A plan of New York Island, part of Long Island, &c. : shewing the position of the American and British armies before, at, and after the engagement on the Heights, Aug. 27th, 1776
Drawn By: Samuel Lewis
Date: 1807 (published) Philadelphia
Dimensions: 16.5 x 10.25 inches (42 x 26 cm)
This is a very fine example of Samuel Lewis's map of the Battle of New York, also know as the Battle of Brooklyn and Battle of Long Island. Following the American victory in the Siege of Boston, the English mobilized the largest offensive the Colonist had ever seen and successfully captured New York, utilizing as a base of operations until the fall of 1783.
The map centers on Manhattan Island and extends south to include about half of Staten island and north just beyond Fort Independence. Lewis offers a clean depiction of the primary military positions and events of the Battle. In this map, he shows the assembled British fleet in York's Bay and just offshore from Brooklyn. The Americans forces are entrenched on Long Island and Manhattan. After initial landing of British forces, they employed a calculated series of diversionary thrusts, flanking, and offensive maneuvers that routed the Continental Army and would force a retreat from Manhattan Island. Then entire series of events shown in the map spans from August 22nd to September 3rd, 1776.
About the Battle of Long Island
Following the victory over the British in the siege of Boston on March 17, General George Washington relocated the Continental Army port city of New York in order to establish defenses from an imminent attack by the Bristish Royal Nay. John Adams described New York as the "Key to the whole continents," for which “no effort to secure it ought to be omitted.” Washington's British counterpart, General William Howe understood this well and during the months of July and August, July and August, General Howe established greatest British expeditionary force of the 18th century on Staten Island, effectively transforming it into the second largest city in North America. According to one account by an American soldier on duty at the Battery in Manhattan, the harbor appeared so crammed with ships that he “thought all London was afloat.”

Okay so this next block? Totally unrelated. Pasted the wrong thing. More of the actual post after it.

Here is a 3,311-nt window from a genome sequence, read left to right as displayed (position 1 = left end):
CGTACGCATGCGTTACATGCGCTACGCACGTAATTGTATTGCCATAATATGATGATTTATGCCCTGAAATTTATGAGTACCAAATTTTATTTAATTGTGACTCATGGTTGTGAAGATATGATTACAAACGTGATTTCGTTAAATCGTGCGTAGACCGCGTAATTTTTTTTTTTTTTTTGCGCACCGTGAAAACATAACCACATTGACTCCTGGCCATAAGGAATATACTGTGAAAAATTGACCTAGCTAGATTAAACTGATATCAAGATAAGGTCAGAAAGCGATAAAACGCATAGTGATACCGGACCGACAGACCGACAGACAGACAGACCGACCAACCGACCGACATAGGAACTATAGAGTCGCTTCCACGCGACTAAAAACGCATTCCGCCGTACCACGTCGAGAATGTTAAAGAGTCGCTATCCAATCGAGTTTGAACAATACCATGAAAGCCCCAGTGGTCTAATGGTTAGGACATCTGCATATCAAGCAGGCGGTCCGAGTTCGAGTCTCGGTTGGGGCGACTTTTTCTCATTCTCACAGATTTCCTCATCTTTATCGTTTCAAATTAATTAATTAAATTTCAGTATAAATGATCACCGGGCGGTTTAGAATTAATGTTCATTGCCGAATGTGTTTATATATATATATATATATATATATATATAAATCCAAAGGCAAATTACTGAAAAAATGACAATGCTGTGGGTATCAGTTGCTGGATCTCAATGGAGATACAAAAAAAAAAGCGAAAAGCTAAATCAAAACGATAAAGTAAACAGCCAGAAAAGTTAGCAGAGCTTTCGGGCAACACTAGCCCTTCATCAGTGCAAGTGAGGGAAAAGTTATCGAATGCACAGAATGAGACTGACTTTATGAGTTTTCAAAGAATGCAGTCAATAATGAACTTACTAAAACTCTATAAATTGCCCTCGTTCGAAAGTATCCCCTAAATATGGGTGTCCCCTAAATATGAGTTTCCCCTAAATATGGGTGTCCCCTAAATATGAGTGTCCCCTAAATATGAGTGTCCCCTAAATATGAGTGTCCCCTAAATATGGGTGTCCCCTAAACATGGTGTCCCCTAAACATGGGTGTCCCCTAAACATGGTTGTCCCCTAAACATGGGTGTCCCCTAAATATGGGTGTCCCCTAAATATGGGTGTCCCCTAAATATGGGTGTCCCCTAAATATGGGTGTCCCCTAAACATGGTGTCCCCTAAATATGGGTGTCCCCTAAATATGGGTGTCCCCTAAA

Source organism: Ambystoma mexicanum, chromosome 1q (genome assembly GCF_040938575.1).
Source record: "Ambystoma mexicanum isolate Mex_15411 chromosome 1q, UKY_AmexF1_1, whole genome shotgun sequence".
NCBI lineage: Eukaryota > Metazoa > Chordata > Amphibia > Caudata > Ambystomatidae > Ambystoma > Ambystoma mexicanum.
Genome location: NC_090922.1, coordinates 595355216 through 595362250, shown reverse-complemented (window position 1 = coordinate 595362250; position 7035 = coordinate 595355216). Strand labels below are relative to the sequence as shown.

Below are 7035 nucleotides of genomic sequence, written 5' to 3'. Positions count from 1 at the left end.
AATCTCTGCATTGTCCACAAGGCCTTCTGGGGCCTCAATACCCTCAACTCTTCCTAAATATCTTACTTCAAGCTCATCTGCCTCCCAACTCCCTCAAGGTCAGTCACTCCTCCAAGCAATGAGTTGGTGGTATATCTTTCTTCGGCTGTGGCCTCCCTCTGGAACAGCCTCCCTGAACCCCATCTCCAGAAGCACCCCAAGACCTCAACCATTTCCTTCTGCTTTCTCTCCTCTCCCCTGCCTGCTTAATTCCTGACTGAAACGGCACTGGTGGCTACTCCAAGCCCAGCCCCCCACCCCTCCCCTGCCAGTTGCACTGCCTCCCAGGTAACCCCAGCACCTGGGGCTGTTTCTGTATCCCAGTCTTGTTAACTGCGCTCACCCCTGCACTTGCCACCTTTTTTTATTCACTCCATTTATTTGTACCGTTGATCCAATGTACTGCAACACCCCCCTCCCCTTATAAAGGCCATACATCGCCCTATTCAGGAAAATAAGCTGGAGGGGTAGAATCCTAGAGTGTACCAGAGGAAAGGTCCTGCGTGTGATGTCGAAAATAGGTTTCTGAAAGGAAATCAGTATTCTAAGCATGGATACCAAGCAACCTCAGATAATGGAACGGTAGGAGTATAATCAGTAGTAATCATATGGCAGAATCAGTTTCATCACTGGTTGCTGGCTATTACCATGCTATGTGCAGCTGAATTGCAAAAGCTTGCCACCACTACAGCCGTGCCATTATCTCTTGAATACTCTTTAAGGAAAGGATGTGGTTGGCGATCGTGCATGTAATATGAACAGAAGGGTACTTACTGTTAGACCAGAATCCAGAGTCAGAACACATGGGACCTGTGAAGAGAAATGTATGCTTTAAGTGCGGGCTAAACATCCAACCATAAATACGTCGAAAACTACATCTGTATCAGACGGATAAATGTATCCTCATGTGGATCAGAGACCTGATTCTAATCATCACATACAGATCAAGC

As stated in the title, the map focuses on the main day of engagement, Auguest 27, 1776. In total, approximately 30,000 men were involved in the battle, 10,000 Americans and 20,000 British. By the end of the battle and following skirmishes, there were 2,000 American casualties to 358 on the side of the BritishIn no more than three days, General William Howe and his forces has taken New York and the surrounding Islands in the name of the crown. In fact, the American forces could have suffered a near total inhalation when pinned with their backs to the East River, a well timed fog and favorable wind provided the opportunity for evacuation of Manhattan Island by boat. The British would hold the city for much of the remainder of the war until the Americans would retake it in 1783.
Condition: This map is in A condition with superb hand coloring. Some light soiling is apparent in the top left portion. Right margin is narrow, but complete with no loss to the map image.
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